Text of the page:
“I will understand very quickly that all this is now someone else’s responsibility. And I think I’m going to like that situation a lot,” she said during a trip to Washington this summer.

Famous for her stamina and her ability to remain fresh after all-night meetings, Merkel once said she can store sleep like a camel stores water.

But when asked about her retirement in Washington, she replied: “Maybe I’ll try to read something, then my eyes will start to close because I’m tired, so I’ll take a little nap, and then we’ll see where I show up.”

READ ALSO: ‘Eternal’ chancellor: Germany’s Merkel to hand over power
READ ALSO: The Merkel-Raute: How a hand gesture became a brand

‘See what happens’
First elected as an MP in 1990, just after German reunification, Merkel recently suggested she had never had time to stop and reflect on what else she might like to do.

“I have never had a normal working day and… I have naturally stopped asking myself what interests me most outside politics,” she told an audience during a joint interview with Nigerian writer Chimamanda Ngozi Adichie.

“As I have reached the age of 67, I don’t have an infinite amount of time left. This means that I want to think carefully about what I want to do in the next phase of my life,” she said.

“Do I want to write, do I want to speak, do I want to go hiking, do I want to stay at home, do I want to see the world? I’ve decided to just do nothing to begin with and see what happens.”

Merkel’s predecessors have not stayed quiet for long. Helmut Schmidt, who left the chancellery in 1982, became co-editor of the weekly newspaper Die Zeit and a popular commentator on political life.

Helmut Kohl set up his own consultancy firm and Gerhard Schroeder became a lobbyist, taking a controversial position as chairman of the board of the Russian oil giant Rosneft.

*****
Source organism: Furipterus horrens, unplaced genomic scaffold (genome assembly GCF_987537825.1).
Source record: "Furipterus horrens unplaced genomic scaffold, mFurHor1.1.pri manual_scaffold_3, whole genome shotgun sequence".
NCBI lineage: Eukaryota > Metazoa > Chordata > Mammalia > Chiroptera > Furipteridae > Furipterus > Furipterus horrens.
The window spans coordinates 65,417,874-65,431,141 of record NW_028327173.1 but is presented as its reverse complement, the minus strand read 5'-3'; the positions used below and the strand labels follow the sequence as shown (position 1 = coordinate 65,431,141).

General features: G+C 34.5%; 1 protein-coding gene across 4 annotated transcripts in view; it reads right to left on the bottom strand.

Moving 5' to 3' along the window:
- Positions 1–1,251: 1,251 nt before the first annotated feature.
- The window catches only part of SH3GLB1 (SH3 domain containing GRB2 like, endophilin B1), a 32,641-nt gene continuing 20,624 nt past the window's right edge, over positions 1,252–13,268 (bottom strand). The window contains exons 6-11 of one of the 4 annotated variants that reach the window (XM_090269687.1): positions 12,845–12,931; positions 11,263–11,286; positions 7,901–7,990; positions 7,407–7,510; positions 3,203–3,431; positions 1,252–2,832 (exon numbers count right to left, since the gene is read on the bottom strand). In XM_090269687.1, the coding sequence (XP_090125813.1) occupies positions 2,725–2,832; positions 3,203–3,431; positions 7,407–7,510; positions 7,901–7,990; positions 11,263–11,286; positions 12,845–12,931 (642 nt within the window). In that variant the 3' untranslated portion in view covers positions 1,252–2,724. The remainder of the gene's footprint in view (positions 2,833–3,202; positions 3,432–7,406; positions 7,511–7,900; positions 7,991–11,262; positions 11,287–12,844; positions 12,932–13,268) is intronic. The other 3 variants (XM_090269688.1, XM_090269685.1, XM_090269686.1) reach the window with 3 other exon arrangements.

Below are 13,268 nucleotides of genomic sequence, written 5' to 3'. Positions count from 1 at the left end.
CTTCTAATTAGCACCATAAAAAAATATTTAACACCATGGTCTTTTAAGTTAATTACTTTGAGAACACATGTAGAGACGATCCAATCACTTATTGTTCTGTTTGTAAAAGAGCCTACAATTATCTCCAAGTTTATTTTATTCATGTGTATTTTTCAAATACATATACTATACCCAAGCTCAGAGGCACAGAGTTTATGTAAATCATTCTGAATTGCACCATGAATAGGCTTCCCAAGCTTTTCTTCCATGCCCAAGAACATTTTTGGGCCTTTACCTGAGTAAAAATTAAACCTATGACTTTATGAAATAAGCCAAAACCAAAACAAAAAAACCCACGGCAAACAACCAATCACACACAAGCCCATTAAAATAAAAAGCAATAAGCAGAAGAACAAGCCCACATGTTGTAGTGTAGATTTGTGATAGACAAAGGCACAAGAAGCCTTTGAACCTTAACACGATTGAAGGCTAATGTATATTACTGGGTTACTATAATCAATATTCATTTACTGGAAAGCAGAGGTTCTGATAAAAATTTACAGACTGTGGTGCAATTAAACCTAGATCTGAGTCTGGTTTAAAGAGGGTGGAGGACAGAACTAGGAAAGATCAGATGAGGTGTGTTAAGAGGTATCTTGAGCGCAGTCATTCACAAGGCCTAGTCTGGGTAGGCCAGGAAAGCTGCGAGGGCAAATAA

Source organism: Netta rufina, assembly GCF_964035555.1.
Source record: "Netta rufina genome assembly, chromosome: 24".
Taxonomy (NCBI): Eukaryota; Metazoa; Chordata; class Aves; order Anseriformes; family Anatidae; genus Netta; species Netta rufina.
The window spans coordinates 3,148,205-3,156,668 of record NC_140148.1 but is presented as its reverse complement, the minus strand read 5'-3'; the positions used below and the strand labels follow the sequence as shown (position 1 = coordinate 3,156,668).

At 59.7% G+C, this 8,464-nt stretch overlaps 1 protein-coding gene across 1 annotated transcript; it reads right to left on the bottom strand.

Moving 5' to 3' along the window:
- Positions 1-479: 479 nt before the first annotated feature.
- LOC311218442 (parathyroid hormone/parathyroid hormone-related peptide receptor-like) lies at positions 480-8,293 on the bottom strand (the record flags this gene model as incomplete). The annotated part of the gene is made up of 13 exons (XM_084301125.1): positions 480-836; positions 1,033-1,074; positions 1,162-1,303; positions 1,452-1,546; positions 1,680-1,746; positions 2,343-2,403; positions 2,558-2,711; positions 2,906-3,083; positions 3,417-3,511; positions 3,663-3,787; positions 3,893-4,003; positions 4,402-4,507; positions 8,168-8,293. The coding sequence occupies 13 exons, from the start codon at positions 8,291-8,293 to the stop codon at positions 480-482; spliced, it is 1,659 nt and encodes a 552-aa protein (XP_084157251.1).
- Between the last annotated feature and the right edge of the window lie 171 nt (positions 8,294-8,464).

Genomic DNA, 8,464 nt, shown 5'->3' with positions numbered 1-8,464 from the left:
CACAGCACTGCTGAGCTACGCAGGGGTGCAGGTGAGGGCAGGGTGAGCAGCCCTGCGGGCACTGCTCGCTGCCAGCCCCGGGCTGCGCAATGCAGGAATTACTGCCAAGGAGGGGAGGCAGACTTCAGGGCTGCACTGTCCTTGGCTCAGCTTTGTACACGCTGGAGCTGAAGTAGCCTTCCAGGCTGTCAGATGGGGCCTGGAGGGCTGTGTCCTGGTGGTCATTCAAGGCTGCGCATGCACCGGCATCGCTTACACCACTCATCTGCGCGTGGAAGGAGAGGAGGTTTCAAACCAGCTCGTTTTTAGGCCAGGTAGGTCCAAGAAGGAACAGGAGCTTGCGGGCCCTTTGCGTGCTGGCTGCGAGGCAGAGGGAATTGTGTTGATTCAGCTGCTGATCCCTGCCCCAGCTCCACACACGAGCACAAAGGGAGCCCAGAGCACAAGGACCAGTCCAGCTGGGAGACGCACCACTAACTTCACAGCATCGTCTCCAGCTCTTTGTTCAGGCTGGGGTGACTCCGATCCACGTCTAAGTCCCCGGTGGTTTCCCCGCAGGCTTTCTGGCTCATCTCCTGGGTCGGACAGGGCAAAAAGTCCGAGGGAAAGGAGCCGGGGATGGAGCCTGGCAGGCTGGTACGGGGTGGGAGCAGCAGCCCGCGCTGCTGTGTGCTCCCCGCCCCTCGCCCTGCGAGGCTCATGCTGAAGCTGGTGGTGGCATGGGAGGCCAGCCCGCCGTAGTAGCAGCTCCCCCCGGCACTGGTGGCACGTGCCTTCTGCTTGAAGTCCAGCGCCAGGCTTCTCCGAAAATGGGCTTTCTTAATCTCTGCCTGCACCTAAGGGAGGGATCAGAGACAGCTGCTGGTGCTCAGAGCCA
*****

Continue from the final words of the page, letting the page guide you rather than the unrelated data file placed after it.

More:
German writer David Safier has imagined a more eccentric future for Merkel, penning a crime novel called Miss Merkel: Mord in der Uckermark  that sees her tempted out of retirement to investigate a mysterious murder.

German Chancellor Angela Merkel forms her trademark hand gesture, the so-called “Merkel-Raute” (known in English as the Merkel rhombus, Merkel diamond or Triangle of Power). (Photo by Tobias SCHWARZ / AFP)

Planting vegetables
Merkel may wish to spend more time with her husband Joachim Sauer in Hohenwalde, near Templin in the former East Germany where she grew up, and where she has a holiday home that she retreats to when she’s weary.

Among the leisure activities she may undertake there is vegetable, and especially, potato planting, something that she once told Bunte magazine in an interview in 2013 that she enjoyed doing.

She is also known to be a fan of the volcanic island of D’Ischia, especially the remote seaside village of Sant’Angelo.

Merkel was captured on a smartphone video this week browsing the footwear in a Berlin sportswear store, leading to speculation that she may be planning something active.

Or the former scientist could embark on a speaking tour of the countless universities from Seoul to Tel Aviv that have awarded her honorary doctorates.

Merkel is set to receive a monthly pension of around 15,000 euros ($16,900) in her retirement, according to a calculation by the German Taxpayers’ Association.

But she has never been one for lavish spending, living in a fourth-floor apartment in Berlin and often doing her own grocery shopping.

In 2014, she even took Chinese Premier Li Keqiang to her favourite supermarket in Berlin after a bilateral meeting.

So perhaps she will simply spend some quiet nights in sipping her beloved white wine and whipping up the dish she once declared as her favourite, a “really good potato soup”.